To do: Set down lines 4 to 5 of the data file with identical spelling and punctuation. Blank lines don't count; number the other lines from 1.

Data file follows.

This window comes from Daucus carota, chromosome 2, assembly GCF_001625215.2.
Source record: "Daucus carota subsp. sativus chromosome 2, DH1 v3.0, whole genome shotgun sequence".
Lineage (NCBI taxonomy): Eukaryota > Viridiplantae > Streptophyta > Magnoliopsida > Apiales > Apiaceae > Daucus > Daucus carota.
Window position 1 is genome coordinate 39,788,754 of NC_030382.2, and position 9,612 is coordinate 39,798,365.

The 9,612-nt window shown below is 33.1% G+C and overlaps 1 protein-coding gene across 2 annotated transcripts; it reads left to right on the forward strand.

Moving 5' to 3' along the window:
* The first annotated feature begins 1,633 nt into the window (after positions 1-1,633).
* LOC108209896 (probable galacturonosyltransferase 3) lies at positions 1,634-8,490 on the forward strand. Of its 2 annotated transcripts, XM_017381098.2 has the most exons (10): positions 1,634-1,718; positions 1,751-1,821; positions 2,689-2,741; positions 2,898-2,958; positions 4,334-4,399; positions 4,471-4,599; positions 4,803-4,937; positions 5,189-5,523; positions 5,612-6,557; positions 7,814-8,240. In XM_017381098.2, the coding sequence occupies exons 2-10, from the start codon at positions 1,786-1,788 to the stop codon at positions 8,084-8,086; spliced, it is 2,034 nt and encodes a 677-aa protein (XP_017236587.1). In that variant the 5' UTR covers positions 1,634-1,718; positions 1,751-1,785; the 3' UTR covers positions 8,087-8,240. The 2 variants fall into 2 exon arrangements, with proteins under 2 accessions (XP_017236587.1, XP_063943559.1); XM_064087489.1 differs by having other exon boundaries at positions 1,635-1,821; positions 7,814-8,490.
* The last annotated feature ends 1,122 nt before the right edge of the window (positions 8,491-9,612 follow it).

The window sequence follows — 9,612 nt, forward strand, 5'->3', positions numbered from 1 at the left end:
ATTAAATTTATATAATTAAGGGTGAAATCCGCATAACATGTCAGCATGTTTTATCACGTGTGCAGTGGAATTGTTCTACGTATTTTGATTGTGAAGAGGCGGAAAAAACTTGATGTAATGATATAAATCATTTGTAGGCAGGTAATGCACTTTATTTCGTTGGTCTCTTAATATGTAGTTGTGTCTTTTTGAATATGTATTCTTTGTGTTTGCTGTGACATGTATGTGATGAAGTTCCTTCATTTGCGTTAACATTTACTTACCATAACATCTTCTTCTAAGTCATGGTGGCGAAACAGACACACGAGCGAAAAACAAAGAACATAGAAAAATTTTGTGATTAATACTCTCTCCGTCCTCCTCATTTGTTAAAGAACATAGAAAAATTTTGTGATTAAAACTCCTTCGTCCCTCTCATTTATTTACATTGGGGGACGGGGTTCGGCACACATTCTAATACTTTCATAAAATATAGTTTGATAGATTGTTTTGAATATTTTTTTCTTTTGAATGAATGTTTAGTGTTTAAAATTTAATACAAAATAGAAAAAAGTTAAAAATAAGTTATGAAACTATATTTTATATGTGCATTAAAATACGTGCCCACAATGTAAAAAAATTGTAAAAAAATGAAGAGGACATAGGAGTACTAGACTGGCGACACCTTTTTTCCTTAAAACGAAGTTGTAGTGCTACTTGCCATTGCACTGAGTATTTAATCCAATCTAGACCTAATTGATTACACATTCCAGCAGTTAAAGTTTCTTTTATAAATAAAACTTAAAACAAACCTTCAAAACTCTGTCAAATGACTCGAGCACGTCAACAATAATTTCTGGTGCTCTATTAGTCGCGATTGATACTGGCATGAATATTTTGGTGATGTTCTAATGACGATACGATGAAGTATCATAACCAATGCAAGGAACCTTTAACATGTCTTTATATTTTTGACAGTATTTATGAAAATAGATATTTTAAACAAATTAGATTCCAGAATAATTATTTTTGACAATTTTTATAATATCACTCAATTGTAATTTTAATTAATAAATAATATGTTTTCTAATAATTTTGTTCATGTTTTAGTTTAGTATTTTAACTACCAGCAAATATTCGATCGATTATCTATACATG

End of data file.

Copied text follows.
Window position 1 is genome coordinate 39,788,754 of NC_030382.2, and position 9,612 is coordinate 39,798,365.

The 9,612-nt window shown below is 33.1% G+C and overlaps 1 protein-coding gene across 2 annotated transcripts; it reads left to right on the forward strand.